Because it is as much about others as it is about us. We may not have found an audience we connect with yet. Even if that ends up being just a couple of readers, if our writing brings them joy or recognition or catharsis, if it distracts them from their troubles by luring them into an exciting imaginary world, then wasn’t it worth enduring all those disappointments?

I think so.

Two of the most valuable lessons I’ve learned in life are that we can’t control what other people think of us, and that we can’t truly be anything other than what we are. Difficult as these ideas may be to accept, they also help to free us from the curse of comparison.

I’d rather be a writer who risks putting her work out there for people to appreciate or otherwise, than a perfectionist who remains in perpetual hiding for fear of not meeting her self-imposed expectations.

And none of us really know what’s going to happen anyway after we hit the publish button.

 

Author: Catherine North

Catherine is an author living in Manchester, UK. She will be self-publishing her debut novel, The Beauty of Broken Things, in October 2018.

8 thoughts on “Art and the fear of mediocrity”

  1. Someone shared this on Facebook and I recognised that feeling despite not being in a writers’ group (because I dread the kinds of reaction you wrote about!). But I want to tell you what my long suffering partner ALWAYS does when I moan that I am probably quite good but not brilliant. He asks me who my favourite visual artists are and insists I name a few despite (now) knowing where he is going with this. Then he asks who I think is/are the world’s most brilliant visual artists. Try it!

    Liked by 1 person

    1. Your partner has a great point! The artists we love are the ones we relate to, not necessarily those who’ve achieved the most recognition. Actually I’m not in a writers’ group any more either – instead I found a mentor who really gets what I’m trying to do and can offer support as well as constructive criticism. It makes so much difference to my motivation. Thanks for reading and best of luck with your work.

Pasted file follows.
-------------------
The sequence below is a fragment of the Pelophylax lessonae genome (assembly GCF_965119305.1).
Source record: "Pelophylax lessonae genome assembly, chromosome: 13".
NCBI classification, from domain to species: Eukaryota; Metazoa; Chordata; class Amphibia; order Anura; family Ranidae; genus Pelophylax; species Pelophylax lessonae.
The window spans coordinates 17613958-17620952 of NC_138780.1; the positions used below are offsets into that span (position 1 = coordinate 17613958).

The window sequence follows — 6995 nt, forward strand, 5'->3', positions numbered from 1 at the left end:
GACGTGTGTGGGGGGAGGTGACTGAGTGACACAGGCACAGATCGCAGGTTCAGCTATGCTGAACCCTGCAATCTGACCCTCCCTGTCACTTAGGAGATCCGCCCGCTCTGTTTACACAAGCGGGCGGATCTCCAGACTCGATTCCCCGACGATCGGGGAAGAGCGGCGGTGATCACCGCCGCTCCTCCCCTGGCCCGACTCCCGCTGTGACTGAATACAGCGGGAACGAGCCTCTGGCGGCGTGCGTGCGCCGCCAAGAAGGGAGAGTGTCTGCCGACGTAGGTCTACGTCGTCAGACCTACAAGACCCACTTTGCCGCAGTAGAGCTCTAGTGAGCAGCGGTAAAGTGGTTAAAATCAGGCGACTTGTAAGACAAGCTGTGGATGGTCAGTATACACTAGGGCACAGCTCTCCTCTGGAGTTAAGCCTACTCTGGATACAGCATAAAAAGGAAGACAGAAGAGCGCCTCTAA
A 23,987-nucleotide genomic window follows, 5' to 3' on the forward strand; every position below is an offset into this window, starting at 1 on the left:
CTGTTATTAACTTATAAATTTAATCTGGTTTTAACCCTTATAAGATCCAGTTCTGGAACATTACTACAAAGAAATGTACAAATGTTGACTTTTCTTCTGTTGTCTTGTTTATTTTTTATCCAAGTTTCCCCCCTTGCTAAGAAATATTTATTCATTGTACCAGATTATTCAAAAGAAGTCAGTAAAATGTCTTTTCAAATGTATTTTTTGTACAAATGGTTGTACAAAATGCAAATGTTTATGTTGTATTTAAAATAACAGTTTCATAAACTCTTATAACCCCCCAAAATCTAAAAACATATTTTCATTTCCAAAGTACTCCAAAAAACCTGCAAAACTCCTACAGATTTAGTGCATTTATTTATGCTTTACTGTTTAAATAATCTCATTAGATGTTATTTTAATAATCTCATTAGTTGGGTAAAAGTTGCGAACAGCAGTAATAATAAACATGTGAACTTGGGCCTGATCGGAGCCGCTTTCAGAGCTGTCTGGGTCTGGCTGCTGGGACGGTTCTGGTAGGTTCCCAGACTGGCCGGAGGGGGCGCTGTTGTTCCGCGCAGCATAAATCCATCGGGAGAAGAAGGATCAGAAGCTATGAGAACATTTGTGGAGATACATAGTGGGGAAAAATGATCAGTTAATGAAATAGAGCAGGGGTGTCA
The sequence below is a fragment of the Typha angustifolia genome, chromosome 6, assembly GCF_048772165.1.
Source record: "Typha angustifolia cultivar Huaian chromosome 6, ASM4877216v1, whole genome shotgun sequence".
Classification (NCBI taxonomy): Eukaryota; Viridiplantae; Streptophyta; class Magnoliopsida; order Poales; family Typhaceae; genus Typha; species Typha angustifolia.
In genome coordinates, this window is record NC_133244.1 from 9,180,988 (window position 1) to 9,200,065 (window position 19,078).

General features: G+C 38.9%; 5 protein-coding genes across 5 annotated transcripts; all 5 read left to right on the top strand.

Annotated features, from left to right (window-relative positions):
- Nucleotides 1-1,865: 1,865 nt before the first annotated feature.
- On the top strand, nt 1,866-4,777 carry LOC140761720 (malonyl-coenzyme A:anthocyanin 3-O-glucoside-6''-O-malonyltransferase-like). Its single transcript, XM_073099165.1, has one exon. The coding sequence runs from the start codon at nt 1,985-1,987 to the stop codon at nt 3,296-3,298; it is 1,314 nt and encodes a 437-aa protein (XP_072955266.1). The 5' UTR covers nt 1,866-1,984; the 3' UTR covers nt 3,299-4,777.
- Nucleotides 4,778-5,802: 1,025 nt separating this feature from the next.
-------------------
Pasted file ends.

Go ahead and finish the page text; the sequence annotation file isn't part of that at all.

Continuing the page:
Liked by 1 person

  2. Hello there! Found you on twitter, and so pleased to follow you here. I love this post on the evaluation of our writing by others, other writers or readers. It’s right up my street, including the style of your writing. ‘Quite’ is also like the judgment of ‘interesting’. I’ve saved your last few paragraphs to bits and pieces I sometimes collect, (source mentioned of course) because it is so brilliantly expressed and so perfectly true!

    Liked by 1 person

    1. Thanks so much Lynne, that’s really nice to hear! I’m glad you could relate. I just had a look at your blog and it looks fascinating… I love reading about the psychology of creative people and am a big fan of The School of Life too. Will definitely be reading more of your posts! Thanks again.

      Liked by 1 person

  3. Forgot to wish you a good journey publishing your first novel. Bon Voyage! It is a special time and a challenging time, as I discovered myself last year with my first. But it’s so important to hit that publish button, as you say, come what may.

    Liked by 1 person